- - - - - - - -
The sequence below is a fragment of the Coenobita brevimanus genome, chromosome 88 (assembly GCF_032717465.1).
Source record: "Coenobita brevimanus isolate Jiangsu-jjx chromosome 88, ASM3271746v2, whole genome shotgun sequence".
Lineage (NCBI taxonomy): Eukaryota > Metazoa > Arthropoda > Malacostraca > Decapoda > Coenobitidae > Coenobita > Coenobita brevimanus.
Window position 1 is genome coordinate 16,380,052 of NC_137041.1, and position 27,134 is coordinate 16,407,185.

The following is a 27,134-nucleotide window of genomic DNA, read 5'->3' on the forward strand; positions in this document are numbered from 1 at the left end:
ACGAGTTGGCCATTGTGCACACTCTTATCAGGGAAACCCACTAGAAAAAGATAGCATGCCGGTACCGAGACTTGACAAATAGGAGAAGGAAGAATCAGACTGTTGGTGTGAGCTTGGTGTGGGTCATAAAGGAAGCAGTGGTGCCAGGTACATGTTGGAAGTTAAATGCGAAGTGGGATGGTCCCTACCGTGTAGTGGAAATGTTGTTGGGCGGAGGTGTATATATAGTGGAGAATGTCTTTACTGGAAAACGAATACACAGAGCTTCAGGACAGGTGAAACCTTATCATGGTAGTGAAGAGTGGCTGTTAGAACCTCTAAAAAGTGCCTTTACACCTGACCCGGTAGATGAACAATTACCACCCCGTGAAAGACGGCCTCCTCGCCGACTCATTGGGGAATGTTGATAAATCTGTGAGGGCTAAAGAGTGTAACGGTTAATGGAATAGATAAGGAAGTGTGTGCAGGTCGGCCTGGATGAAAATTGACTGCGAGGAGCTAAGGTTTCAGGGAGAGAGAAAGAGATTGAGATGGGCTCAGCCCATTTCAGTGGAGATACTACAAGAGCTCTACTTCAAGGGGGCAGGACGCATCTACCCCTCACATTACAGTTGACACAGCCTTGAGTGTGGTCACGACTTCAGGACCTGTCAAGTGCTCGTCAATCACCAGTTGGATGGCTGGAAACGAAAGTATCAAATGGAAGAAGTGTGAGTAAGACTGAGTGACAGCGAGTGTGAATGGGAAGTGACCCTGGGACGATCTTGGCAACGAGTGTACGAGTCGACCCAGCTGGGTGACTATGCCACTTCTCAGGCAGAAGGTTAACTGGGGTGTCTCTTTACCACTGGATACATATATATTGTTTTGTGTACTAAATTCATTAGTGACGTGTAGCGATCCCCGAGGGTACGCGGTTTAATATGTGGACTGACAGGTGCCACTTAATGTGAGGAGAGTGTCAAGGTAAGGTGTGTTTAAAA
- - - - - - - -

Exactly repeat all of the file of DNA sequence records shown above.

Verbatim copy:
The sequence below is a fragment of the Coenobita brevimanus genome, chromosome 88 (assembly GCF_032717465.1).
Source record: "Coenobita brevimanus isolate Jiangsu-jjx chromosome 88, ASM3271746v2, whole genome shotgun sequence".
Lineage (NCBI taxonomy): Eukaryota > Metazoa > Arthropoda > Malacostraca > Decapoda > Coenobitidae > Coenobita > Coenobita brevimanus.
Window position 1 is genome coordinate 16,380,052 of NC_137041.1, and position 27,134 is coordinate 16,407,185.

The following is a 27,134-nucleotide window of genomic DNA, read 5'->3' on the forward strand; positions in this document are numbered from 1 at the left end:
ACGAGTTGGCCATTGTGCACACTCTTATCAGGGAAACCCACTAGAAAAAGATAGCATGCCGGTACCGAGACTTGACAAATAGGAGAAGGAAGAATCAGACTGTTGGTGTGAGCTTGGTGTGGGTCATAAAGGAAGCAGTGGTGCCAGGTACATGTTGGAAGTTAAATGCGAAGTGGGATGGTCCCTACCGTGTAGTGGAAATGTTGTTGGGCGGAGGTGTATATATAGTGGAGAATGTCTTTACTGGAAAACGAATACACAGAGCTTCAGGACAGGTGAAACCTTATCATGGTAGTGAAGAGTGGCTGTTAGAACCTCTAAAAAGTGCCTTTACACCTGACCCGGTAGATGAACAATTACCACCCCGTGAAAGACGGCCTCCTCGCCGACTCATTGGGGAATGTTGATAAATCTGTGAGGGCTAAAGAGTGTAACGGTTAATGGAATAGATAAGGAAGTGTGTGCAGGTCGGCCTGGATGAAAATTGACTGCGAGGAGCTAAGGTTTCAGGGAGAGAGAAAGAGATTGAGATGGGCTCAGCCCATTTCAGTGGAGATACTACAAGAGCTCTACTTCAAGGGGGCAGGACGCATCTACCCCTCACATTACAGTTGACACAGCCTTGAGTGTGGTCACGACTTCAGGACCTGTCAAGTGCTCGTCAATCACCAGTTGGATGGCTGGAAACGAAAGTATCAAATGGAAGAAGTGTGAGTAAGACTGAGTGACAGCGAGTGTGAATGGGAAGTGACCCTGGGACGATCTTGGCAACGAGTGTACGAGTCGACCCAGCTGGGTGACTATGCCACTTCTCAGGCAGAAGGTTAACTGGGGTGTCTCTTTACCACTGGATACATATATATTGTTTTGTGTACTAAATTCATTAGTGACGTGTAGCGATCCCCGAGGGTACGCGGTTTAATATGTGGACTGACAGGTGCCACTTAATGTGAGGAGAGTGTCAAGGTAAGGTGTGTTTAAAA